The following images depict graphic violence.
‘They shot my son. I was next to him. It would be better if it had been me.’
As the Russian advance on Kyiv stalled, a campaign of terror and revenge against civilians nearby in Bucha began, survivors and investigators say.
Russian soldiers set up in this school. A sniper in a high-rise fired at anybody who moved. Other soldiers tortured, raped and executed civilians in basements or backyards.
We visited Bucha, documented dozens of killings of civilians, interviewed scores of witnesses and followed local investigators to uncover the scale of Russian atrocities.
BUCHA, Ukraine — A mother killed by a sniper while walking with her family to fetch a thermos of tea. A woman held as a sex slave, naked except for a fur coat and locked in a potato cellar before being executed. Two sisters dead in their home, their bodies left slumped on the floor for weeks.
Bucha is a landscape of horrors.
From the first day of the war, Feb. 24, civilians bore the brunt of the Russian assault on Bucha, a few miles west of Kyiv, Ukraine’s capital. Russian special forces approaching on foot through the woods shot at cars on the road, and a column of armored vehicles fired on and killed a woman in her garden as they drove into the suburb.
But those early cruelties paled in comparison to what came after.
As the Russian advance on Kyiv stalled in the face of fierce resistance, civilians said, the enemy occupation of Bucha slid into a campaign of terror and revenge. When a defeated and demoralized Russian Army finally retreated, it left behind a grim tableau: bodies of dead civilians strewn on streets, in basements or in backyards, many with gunshot wounds to their heads, some with their hands tied behind their backs.
Reporters and photographers for The New York Times spent more than a week with city officials, coroners and scores of witnesses in Bucha, uncovering new details of execution-style atrocities against civilians. The Times documented the bodies of almost three dozen people where they were killed — in their homes, in the woods, set on fire in a vacant parking lot — and learned the story behind many of their deaths. The Times also witnessed more than 100 body bags at a communal grave and the city’s cemetery.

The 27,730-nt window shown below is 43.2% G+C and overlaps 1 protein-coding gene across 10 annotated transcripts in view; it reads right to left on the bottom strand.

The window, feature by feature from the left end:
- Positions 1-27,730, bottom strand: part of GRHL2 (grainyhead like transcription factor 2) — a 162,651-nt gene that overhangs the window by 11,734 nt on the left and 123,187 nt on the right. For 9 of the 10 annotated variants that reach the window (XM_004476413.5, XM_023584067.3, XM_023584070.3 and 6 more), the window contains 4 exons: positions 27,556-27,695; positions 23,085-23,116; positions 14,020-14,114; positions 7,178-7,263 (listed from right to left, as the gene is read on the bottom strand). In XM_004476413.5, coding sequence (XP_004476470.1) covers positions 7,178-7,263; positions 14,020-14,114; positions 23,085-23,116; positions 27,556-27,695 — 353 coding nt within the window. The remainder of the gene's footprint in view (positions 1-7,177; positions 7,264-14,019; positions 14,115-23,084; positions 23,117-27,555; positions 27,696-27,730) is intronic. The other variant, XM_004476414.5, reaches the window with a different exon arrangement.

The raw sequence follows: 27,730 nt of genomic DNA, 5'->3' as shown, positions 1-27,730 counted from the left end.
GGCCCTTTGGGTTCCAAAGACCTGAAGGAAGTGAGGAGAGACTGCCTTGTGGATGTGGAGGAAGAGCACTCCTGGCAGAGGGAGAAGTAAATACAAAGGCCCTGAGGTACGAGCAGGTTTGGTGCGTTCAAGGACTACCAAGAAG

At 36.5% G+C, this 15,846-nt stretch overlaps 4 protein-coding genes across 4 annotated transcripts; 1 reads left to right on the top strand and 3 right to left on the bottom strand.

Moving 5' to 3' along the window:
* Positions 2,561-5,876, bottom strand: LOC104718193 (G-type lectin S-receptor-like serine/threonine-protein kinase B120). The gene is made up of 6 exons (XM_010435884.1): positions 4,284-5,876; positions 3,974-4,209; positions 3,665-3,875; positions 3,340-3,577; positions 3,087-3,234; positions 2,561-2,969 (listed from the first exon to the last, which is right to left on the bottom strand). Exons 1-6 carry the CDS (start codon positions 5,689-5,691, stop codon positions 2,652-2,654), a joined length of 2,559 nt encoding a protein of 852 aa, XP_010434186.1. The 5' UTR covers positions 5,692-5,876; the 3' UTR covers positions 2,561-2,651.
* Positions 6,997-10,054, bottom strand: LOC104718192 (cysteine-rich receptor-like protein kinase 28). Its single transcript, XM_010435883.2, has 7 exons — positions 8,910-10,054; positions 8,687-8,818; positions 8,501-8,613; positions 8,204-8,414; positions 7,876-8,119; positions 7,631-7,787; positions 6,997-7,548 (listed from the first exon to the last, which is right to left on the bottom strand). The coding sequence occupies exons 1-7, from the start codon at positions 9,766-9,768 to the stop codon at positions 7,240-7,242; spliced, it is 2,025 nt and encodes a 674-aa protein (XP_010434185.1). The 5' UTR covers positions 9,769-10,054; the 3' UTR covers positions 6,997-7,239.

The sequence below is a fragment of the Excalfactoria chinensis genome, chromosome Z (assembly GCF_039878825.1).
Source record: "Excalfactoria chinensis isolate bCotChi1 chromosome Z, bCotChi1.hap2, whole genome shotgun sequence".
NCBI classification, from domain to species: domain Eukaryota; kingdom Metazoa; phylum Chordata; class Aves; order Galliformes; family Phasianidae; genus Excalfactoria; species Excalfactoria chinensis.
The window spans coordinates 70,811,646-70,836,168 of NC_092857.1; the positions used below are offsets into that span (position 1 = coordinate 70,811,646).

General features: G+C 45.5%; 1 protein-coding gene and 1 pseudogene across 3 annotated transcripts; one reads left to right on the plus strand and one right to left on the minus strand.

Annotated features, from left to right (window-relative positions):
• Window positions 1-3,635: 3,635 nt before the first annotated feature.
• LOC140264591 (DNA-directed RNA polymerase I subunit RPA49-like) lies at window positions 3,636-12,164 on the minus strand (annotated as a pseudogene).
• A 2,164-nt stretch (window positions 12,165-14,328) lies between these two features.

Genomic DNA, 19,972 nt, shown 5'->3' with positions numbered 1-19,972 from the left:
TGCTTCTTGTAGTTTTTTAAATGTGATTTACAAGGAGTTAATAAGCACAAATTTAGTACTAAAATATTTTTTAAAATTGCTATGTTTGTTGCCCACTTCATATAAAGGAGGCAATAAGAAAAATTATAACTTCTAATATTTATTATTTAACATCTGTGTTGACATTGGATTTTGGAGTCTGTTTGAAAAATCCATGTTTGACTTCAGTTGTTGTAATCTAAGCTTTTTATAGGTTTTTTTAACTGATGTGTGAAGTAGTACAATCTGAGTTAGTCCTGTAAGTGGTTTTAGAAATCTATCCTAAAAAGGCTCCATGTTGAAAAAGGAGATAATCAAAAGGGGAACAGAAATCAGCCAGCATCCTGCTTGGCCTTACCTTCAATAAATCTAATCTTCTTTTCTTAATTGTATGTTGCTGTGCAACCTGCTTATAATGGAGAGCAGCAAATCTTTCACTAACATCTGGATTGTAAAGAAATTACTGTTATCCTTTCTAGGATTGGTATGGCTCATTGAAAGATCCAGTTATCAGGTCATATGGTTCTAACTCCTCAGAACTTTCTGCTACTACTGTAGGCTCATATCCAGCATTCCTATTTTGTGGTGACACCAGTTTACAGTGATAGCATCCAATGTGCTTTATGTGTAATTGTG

The evidence suggests the Russians killed recklessly and sometimes sadistically, in part out of revenge.
Unsuspecting civilians were killed carrying out the simplest of daily activities. A retired teacher known as Auntie Lyuda, short for Lyudmyla, was shot midmorning on March 5 as she opened her front door on a small side street. Her body lay twisted, half inside the door, more than a month later.
Her younger sister Nina, who was mentally disabled and lived with her, was dead on the kitchen floor. It was not clear how she died.
“They took the territory and were shooting so no one would approach,” a neighbor, Serhiy, said. “Why would you kill a grandma?”
Roman Havryliuk, 43, a welder, and his brother Serhiy Dukhli, 46, sent the rest of their family out of Bucha as the violence intensified, but both insisted on staying behind. They were found dead in their yard. “My uncle stayed for the dog, and my father stayed for the house,” Mr. Havryliuk’s son, Nazar, said. An unknown man also lay dead nearby, and the family’s two dogs were riddled with bullets.
“They were not able to defeat our army so they killed ordinary people,” said Nazar, 17.
Constant threat from snipers
Bucha had been one of the most desirable commuter suburbs of Kyiv. Nestled between fir tree forests and a river, it had modern shopping malls and new residential complexes as well as old-fashioned summer cabins set among gardens and trees. The Russian author Mikhail Bulgakov had a summer house there.
Days after Russian troops drove into town, the Ukrainian Army struck back, setting tanks and armored vehicles ablaze in an attack on a Russian column. As many as 20 vehicles burned in a huge fireball that ignited homes all along one side of the street. Some Russian soldiers fled, carrying their wounded through the woods.
Russian reinforcements arrived several days later in an aggressive mood. They set up base in an apartment complex behind School No. 3, the main high school on Vokzalna, or Station Street, and posted a sniper in a high-rise building still under construction. They made their headquarters farther south in a glass factory on the Bucha River.
Until then, the residents of Bucha had been sheltering from Russian missile and artillery strikes, many of them sleeping in basements and cellars, but some had ventured outside from time to time to get water or sneak a look at the damage. Shelling had been sporadic, and much of the Russian artillery fire was aimed over their heads at Irpin, the next town over.